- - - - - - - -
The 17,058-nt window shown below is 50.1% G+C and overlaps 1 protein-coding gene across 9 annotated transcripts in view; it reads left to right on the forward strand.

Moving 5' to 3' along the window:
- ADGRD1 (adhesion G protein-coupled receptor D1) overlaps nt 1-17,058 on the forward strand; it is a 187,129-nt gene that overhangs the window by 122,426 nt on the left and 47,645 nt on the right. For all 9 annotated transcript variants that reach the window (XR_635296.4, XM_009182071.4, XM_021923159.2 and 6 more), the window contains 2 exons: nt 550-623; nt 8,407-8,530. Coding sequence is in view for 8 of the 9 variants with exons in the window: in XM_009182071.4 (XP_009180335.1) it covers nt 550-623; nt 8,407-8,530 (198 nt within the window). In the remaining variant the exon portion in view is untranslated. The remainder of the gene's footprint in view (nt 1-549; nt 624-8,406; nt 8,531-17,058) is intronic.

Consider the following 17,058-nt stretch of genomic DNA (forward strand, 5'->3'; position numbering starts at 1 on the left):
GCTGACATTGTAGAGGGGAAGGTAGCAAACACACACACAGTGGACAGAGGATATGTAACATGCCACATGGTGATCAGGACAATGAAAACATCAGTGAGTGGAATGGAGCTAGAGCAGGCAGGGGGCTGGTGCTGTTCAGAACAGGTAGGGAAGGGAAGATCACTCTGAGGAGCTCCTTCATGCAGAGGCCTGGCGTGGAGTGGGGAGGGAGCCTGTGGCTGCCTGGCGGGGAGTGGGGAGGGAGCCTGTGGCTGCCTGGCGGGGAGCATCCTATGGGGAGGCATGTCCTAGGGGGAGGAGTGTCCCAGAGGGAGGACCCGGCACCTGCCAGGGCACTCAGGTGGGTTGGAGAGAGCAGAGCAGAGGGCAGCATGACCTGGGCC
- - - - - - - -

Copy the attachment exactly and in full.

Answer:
The 17,058-nt window shown below is 50.1% G+C and overlaps 1 protein-coding gene across 9 annotated transcripts in view; it reads left to right on the forward strand.

Moving 5' to 3' along the window:
- ADGRD1 (adhesion G protein-coupled receptor D1) overlaps nt 1-17,058 on the forward strand; it is a 187,129-nt gene that overhangs the window by 122,426 nt on the left and 47,645 nt on the right. For all 9 annotated transcript variants that reach the window (XR_635296.4, XM_009182071.4, XM_021923159.2 and 6 more), the window contains 2 exons: nt 550-623; nt 8,407-8,530. Coding sequence is in view for 8 of the 9 variants with exons in the window: in XM_009182071.4 (XP_009180335.1) it covers nt 550-623; nt 8,407-8,530 (198 nt within the window). In the remaining variant the exon portion in view is untranslated. The remainder of the gene's footprint in view (nt 1-549; nt 624-8,406; nt 8,531-17,058) is intronic.

Consider the following 17,058-nt stretch of genomic DNA (forward strand, 5'->3'; position numbering starts at 1 on the left):
GCTGACATTGTAGAGGGGAAGGTAGCAAACACACACACAGTGGACAGAGGATATGTAACATGCCACATGGTGATCAGGACAATGAAAACATCAGTGAGTGGAATGGAGCTAGAGCAGGCAGGGGGCTGGTGCTGTTCAGAACAGGTAGGGAAGGGAAGATCACTCTGAGGAGCTCCTTCATGCAGAGGCCTGGCGTGGAGTGGGGAGGGAGCCTGTGGCTGCCTGGCGGGGAGTGGGGAGGGAGCCTGTGGCTGCCTGGCGGGGAGCATCCTATGGGGAGGCATGTCCTAGGGGGAGGAGTGTCCCAGAGGGAGGACCCGGCACCTGCCAGGGCACTCAGGTGGGTTGGAGAGAGCAGAGCAGAGGGCAGCATGACCTGGGCC